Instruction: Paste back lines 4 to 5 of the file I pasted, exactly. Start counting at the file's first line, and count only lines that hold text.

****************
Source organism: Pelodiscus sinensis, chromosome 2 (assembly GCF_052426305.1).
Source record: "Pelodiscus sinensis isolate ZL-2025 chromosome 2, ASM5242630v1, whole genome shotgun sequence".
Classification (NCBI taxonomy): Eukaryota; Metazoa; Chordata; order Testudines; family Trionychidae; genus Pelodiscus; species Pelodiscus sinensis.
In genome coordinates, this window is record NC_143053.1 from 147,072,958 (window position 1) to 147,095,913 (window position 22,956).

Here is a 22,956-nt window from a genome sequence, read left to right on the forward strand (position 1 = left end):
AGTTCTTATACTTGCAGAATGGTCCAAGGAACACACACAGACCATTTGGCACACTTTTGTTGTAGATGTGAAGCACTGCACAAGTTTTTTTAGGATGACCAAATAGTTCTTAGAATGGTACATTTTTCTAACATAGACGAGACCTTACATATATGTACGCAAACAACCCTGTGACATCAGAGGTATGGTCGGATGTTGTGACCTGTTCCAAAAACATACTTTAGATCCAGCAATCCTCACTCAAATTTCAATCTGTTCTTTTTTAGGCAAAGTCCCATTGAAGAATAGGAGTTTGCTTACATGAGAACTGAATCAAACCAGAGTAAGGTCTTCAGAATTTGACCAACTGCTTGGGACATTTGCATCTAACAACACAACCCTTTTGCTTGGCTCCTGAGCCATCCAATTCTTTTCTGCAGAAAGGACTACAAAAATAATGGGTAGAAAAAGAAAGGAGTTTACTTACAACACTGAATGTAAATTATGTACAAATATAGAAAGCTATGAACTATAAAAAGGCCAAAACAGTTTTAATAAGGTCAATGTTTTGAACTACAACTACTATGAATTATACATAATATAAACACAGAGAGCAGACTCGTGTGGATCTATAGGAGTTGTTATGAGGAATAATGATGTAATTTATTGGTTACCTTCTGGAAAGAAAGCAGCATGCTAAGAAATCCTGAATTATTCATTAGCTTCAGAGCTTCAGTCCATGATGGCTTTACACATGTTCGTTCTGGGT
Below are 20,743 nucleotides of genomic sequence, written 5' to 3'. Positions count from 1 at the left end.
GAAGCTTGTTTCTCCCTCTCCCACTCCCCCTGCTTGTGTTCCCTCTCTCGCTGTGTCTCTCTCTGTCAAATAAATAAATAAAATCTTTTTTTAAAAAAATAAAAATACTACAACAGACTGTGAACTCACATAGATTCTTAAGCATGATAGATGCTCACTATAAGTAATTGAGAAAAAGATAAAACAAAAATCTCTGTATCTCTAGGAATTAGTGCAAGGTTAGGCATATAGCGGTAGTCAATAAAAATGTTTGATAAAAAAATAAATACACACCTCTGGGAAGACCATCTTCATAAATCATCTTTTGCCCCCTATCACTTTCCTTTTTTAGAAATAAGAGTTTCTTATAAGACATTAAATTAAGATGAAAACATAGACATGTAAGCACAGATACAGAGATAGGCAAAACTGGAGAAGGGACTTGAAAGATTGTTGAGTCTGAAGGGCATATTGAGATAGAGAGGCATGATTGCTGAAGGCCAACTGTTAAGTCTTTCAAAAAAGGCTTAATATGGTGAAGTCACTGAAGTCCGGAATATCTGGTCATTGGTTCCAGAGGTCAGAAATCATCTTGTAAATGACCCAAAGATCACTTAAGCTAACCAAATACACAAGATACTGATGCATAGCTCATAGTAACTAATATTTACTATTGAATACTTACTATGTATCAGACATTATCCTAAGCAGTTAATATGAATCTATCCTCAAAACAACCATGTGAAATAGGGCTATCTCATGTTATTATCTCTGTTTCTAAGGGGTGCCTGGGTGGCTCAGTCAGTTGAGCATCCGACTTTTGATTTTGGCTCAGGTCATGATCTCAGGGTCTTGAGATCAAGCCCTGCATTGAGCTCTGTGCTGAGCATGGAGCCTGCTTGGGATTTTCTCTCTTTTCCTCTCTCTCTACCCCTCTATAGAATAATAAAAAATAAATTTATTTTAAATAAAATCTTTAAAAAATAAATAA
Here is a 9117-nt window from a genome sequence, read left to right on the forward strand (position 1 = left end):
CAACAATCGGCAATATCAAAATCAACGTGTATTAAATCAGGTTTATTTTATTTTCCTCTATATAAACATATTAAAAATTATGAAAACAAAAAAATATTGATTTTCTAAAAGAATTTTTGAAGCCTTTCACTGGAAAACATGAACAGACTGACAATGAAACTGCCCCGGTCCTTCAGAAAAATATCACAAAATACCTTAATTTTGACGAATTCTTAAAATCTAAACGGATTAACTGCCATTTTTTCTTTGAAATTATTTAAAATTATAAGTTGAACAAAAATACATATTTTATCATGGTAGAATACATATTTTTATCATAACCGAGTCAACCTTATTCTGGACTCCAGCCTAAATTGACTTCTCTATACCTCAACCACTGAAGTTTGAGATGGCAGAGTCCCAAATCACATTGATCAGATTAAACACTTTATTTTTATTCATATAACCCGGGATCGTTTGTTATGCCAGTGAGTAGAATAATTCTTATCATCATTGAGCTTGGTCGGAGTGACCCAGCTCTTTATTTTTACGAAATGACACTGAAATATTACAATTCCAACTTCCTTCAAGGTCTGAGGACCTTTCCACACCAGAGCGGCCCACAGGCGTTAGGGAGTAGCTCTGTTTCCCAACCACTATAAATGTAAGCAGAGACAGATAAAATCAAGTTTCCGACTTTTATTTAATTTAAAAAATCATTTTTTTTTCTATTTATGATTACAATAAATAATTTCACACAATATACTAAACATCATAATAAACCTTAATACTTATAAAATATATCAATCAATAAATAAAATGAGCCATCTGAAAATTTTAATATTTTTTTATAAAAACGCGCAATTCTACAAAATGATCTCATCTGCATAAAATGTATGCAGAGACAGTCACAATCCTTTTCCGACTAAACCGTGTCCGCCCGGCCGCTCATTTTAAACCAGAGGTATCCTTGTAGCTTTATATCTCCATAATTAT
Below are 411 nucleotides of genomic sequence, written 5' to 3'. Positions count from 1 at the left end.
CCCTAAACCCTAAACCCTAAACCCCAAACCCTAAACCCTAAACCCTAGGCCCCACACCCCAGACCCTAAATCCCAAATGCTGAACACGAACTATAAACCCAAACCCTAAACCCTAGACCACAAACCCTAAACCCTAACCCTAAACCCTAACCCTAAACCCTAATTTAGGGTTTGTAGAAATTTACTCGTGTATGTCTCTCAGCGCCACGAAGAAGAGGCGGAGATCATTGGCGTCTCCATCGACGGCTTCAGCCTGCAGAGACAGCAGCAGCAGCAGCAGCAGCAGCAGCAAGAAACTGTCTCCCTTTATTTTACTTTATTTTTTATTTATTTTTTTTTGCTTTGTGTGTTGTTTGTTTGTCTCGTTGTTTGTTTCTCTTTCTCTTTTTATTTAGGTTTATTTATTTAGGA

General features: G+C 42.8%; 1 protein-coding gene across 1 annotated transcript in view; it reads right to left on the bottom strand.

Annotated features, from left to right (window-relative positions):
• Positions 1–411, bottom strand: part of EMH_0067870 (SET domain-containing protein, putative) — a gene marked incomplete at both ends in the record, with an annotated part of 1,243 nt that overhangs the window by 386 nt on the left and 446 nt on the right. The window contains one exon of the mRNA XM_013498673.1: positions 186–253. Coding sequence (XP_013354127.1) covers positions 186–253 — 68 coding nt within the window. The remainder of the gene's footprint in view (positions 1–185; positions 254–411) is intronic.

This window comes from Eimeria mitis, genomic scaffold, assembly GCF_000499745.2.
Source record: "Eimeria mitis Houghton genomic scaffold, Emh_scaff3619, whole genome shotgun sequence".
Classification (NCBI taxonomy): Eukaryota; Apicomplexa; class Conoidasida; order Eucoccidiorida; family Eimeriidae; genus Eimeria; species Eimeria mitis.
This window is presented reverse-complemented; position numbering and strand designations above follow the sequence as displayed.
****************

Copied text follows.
In genome coordinates, this window is record NC_143053.1 from 147,072,958 (window position 1) to 147,095,913 (window position 22,956).

Here is a 22,956-nt window from a genome sequence, read left to right on the forward strand (position 1 = left end):